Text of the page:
Grammar Tips & Articles »

Intensifier

This Grammar.com article is about Intensifier — enjoy your reading!

96 Views
  Angbeen Chaudhary  —  Grammar Tips
Font size:

There are many simple things that we use every day in our language and don’t even know that we are using them. It’s like we know their purpose and meaning but are unaware of what they are called. One such thing is an intensifier.

You have been using intensifiers in your sentences since you started to speak as a child but if someone asks you ‘what is an intensifier?’, you will be straight up blank.

Today I will throw some light on intensifiers, what they mean and how we use them in our daily language without even realizing.

Intensifier

An intensifier is a word that helps you express what you want to say more clearly. By definition, an intensifier acts as a modifier that either gives strength or weakens another word. The word an intensifier modifies is the one that follows it.

Example:

The chicken is very delicious.

In the above example, very is the intensifier which gives strength to the adjective delicious.

Notice that the intensifier in itself does not have a definite meaning and if it is removed from the sentence, the sentence still makes sense.

Consider the same example without intensifier;

The chicken is delicious.

The above sentence makes perfect sense so we can add or remove an intensifier from a sentence without altering its meaning.

Thus the sole purpose of an intensifier is to intensify the quality of the word next to it.

Example:

The game is really boring.

The word really is an intensifier in this case which is strengthening the adjective boring. The presence of really intensifies the meaning of boring indicating that the game was very boring.

In the same way, intensifiers are also used to weaken the quality ir intensity of an adjective or adverb in a sentence.

Example:

He was quite nervous.

The word quite here indicates that the subject (he) was really nervous hence it furthers weakens the intensity of the adjective. Thus quite is an intensifier in this example.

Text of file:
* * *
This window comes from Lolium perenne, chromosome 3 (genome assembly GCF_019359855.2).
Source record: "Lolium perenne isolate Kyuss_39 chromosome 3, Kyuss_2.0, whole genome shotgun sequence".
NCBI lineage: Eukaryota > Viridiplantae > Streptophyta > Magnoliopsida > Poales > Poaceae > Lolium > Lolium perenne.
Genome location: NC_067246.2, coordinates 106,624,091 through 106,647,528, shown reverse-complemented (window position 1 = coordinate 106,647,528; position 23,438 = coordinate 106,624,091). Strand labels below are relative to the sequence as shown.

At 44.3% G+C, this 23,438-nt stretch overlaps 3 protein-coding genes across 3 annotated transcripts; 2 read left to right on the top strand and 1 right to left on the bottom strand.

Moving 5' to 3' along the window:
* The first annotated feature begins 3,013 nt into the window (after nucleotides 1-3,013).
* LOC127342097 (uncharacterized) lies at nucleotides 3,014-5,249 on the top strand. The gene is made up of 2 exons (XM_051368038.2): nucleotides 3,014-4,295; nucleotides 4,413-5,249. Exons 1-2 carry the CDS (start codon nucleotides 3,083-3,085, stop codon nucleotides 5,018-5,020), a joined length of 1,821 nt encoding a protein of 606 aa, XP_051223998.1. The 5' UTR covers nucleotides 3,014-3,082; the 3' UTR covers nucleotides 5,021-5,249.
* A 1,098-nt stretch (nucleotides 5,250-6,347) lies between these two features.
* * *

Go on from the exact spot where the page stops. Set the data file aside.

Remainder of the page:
Example:

You look terribly awful.

In the same way, terribly is an intensifier that weakens the quality of the word awful.

In a nutshell, intensifiers are adjectives or adverbs that modify the adjectives and adverbs following it.

Rate this article:(0.00 / 0 votes)

Have a discussion about this article with the community:

Citation

Use the citation below to add this article to your bibliography:

Style:MLAChicagoAPA

"Intensifier." Grammar.com. STANDS4 LLC, 2019. Web. 16 Oct. 2019. <https://www.grammar.com/intensifier>.

Free, no signup required:

Add to Chrome

Check your text and writing for style, spelling and grammar problems everywhere on the web!

Free, no signup required:

Add to Firefox

Check your text and writing for style, spelling and grammar problems everywhere on the web!

Free Writing Tool:

Instant
Grammar Checker

Improve your grammar, vocabulary, and writing -- and it's FREE!


Improve your writing now:

Download Grammar eBooks

It’s now more important than ever to develop a powerful writing style. After all, most communication takes place in reports, emails, and instant messages.



Thanks for your vote! We truly appreciate your support.